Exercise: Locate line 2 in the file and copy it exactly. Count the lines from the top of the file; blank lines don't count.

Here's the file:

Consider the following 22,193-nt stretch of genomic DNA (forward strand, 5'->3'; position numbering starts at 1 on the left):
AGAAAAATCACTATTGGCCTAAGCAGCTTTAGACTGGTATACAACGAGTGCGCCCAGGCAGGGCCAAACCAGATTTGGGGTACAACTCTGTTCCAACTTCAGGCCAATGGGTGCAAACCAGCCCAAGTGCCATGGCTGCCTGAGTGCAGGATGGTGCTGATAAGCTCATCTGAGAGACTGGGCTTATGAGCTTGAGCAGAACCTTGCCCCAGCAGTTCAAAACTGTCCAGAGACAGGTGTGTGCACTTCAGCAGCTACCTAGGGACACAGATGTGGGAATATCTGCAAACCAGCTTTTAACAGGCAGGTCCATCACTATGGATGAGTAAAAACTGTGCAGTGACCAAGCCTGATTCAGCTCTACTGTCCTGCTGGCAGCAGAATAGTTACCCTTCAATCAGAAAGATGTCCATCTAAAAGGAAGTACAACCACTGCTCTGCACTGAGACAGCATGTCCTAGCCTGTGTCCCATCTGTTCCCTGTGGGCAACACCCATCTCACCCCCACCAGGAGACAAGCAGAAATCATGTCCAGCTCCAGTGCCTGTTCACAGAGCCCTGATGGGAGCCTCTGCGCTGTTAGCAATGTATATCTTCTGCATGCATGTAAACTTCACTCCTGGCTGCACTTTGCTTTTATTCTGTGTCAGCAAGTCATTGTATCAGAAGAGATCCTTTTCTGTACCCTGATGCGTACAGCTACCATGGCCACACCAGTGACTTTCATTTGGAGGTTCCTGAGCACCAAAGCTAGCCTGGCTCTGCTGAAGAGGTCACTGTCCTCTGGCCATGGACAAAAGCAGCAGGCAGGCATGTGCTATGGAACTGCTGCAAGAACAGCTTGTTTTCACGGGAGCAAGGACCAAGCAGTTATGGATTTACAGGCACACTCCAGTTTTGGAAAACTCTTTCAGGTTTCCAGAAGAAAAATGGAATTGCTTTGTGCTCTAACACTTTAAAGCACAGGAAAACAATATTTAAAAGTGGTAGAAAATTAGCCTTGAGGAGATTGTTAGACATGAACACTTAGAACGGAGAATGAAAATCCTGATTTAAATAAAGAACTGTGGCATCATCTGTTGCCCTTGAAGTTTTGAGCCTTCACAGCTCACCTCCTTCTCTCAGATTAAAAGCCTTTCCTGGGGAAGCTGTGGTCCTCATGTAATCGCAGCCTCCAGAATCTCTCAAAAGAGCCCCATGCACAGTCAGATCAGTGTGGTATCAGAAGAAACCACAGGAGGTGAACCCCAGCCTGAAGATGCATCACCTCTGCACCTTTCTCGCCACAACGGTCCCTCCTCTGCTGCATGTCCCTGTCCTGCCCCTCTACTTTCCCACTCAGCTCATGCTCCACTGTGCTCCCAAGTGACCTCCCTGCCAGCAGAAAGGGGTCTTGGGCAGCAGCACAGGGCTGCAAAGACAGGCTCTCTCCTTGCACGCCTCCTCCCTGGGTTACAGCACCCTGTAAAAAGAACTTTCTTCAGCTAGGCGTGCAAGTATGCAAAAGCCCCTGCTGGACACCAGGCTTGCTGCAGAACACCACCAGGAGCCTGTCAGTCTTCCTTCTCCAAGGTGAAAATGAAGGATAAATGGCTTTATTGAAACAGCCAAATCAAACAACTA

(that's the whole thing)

AGAAAAATCACTATTGGCCTAAGCAGCTTTAGACTGGTATACAACGAGTGCGCCCAGGCAGGGCCAAACCAGATTTGGGGTACAACTCTGTTCCAACTTCAGGCCAATGGGTGCAAACCAGCCCAAGTGCCATGGCTGCCTGAGTGCAGGATGGTGCTGATAAGCTCATCTGAGAGACTGGGCTTATGAGCTTGAGCAGAACCTTGCCCCAGCAGTTCAAAACTGTCCAGAGACAGGTGTGTGCACTTCAGCAGCTACCTAGGGACACAGATGTGGGAATATCTGCAAACCAGCTTTTAACAGGCAGGTCCATCACTATGGATGAGTAAAAACTGTGCAGTGACCAAGCCTGATTCAGCTCTACTGTCCTGCTGGCAGCAGAATAGTTACCCTTCAATCAGAAAGATGTCCATCTAAAAGGAAGTACAACCACTGCTCTGCACTGAGACAGCATGTCCTAGCCTGTGTCCCATCTGTTCCCTGTGGGCAACACCCATCTCACCCCCACCAGGAGACAAGCAGAAATCATGTCCAGCTCCAGTGCCTGTTCACAGAGCCCTGATGGGAGCCTCTGCGCTGTTAGCAATGTATATCTTCTGCATGCATGTAAACTTCACTCCTGGCTGCACTTTGCTTTTATTCTGTGTCAGCAAGTCATTGTATCAGAAGAGATCCTTTTCTGTACCCTGATGCGTACAGCTACCATGGCCACACCAGTGACTTTCATTTGGAGGTTCCTGAGCACCAAAGCTAGCCTGGCTCTGCTGAAGAGGTCACTGTCCTCTGGCCATGGACAAAAGCAGCAGGCAGGCATGTGCTATGGAACTGCTGCAAGAACAGCTTGTTTTCACGGGAGCAAGGACCAAGCAGTTATGGATTTACAGGCACACTCCAGTTTTGGAAAACTCTTTCAGGTTTCCAGAAGAAAAATGGAATTGCTTTGTGCTCTAACACTTTAAAGCACAGGAAAACAATATTTAAAAGTGGTAGAAAATTAGCCTTGAGGAGATTGTTAGACATGAACACTTAGAACGGAGAATGAAAATCCTGATTTAAATAAAGAACTGTGGCATCATCTGTTGCCCTTGAAGTTTTGAGCCTTCACAGCTCACCTCCTTCTCTCAGATTAAAAGCCTTTCCTGGGGAAGCTGTGGTCCTCATGTAATCGCAGCCTCCAGAATCTCTCAAAAGAGCCCCATGCACAGTCAGATCAGTGTGGTATCAGAAGAAACCACAGGAGGTGAACCCCAGCCTGAAGATGCATCACCTCTGCACCTTTCTCGCCACAACGGTCCCTCCTCTGCTGCATGTCCCTGTCCTGCCCCTCTACTTTCCCACTCAGCTCATGCTCCACTGTGCTCCCAAGTGACCTCCCTGCCAGCAGAAAGGGGTCTTGGGCAGCAGCACAGGGCTGCAAAGACAGGCTCTCTCCTTGCACGCCTCCTCCCTGGGTTACAGCACCCTGTAAAAAGAACTTTCTTCAGCTAGGCGTGCAAGTATGCAAAAGCCCCTGCTGGACACCAGGCTTGCTGCAGAACACCACCAGGAGCCTGTCAGTCTTCCTTCTCCAAGGTGAAAATGAAGGATAAATGGCTTTATTGAAACAGCCAAATCAAACAACTA